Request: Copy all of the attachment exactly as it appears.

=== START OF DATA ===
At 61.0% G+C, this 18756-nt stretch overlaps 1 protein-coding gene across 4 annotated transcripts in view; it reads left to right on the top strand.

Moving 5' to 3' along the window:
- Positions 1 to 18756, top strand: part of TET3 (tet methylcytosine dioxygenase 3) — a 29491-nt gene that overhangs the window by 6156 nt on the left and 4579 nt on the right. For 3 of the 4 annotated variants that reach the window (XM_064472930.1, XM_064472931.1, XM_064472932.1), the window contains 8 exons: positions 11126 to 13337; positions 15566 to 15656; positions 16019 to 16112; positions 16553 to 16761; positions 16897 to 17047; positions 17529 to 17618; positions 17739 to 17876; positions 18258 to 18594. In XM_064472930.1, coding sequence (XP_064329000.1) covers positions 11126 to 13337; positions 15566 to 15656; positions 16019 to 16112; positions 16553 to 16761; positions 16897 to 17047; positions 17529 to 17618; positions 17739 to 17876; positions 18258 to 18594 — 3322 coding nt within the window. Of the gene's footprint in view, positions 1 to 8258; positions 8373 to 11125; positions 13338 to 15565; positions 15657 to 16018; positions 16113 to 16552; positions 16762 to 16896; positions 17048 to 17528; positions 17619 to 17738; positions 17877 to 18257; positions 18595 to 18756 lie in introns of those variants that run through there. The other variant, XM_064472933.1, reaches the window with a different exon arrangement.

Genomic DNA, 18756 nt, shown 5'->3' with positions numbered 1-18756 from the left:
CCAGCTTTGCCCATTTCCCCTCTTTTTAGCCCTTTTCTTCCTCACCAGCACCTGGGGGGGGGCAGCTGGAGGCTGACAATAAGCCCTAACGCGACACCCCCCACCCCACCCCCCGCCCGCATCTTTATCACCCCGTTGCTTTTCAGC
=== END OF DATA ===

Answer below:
At 61.0% G+C, this 18756-nt stretch overlaps 1 protein-coding gene across 4 annotated transcripts in view; it reads left to right on the top strand.

Moving 5' to 3' along the window:
- Positions 1 to 18756, top strand: part of TET3 (tet methylcytosine dioxygenase 3) — a 29491-nt gene that overhangs the window by 6156 nt on the left and 4579 nt on the right. For 3 of the 4 annotated variants that reach the window (XM_064472930.1, XM_064472931.1, XM_064472932.1), the window contains 8 exons: positions 11126 to 13337; positions 15566 to 15656; positions 16019 to 16112; positions 16553 to 16761; positions 16897 to 17047; positions 17529 to 17618; positions 17739 to 17876; positions 18258 to 18594. In XM_064472930.1, coding sequence (XP_064329000.1) covers positions 11126 to 13337; positions 15566 to 15656; positions 16019 to 16112; positions 16553 to 16761; positions 16897 to 17047; positions 17529 to 17618; positions 17739 to 17876; positions 18258 to 18594 — 3322 coding nt within the window. Of the gene's footprint in view, positions 1 to 8258; positions 8373 to 11125; positions 13338 to 15565; positions 15657 to 16018; positions 16113 to 16552; positions 16762 to 16896; positions 17048 to 17528; positions 17619 to 17738; positions 17877 to 18257; positions 18595 to 18756 lie in introns of those variants that run through there. The other variant, XM_064472933.1, reaches the window with a different exon arrangement.

Genomic DNA, 18756 nt, shown 5'->3' with positions numbered 1-18756 from the left:
CCAGCTTTGCCCATTTCCCCTCTTTTTAGCCCTTTTCTTCCTCACCAGCACCTGGGGGGGGGCAGCTGGAGGCTGACAATAAGCCCTAACGCGACACCCCCCACCCCACCCCCCGCCCGCATCTTTATCACCCCGTTGCTTTTCAGC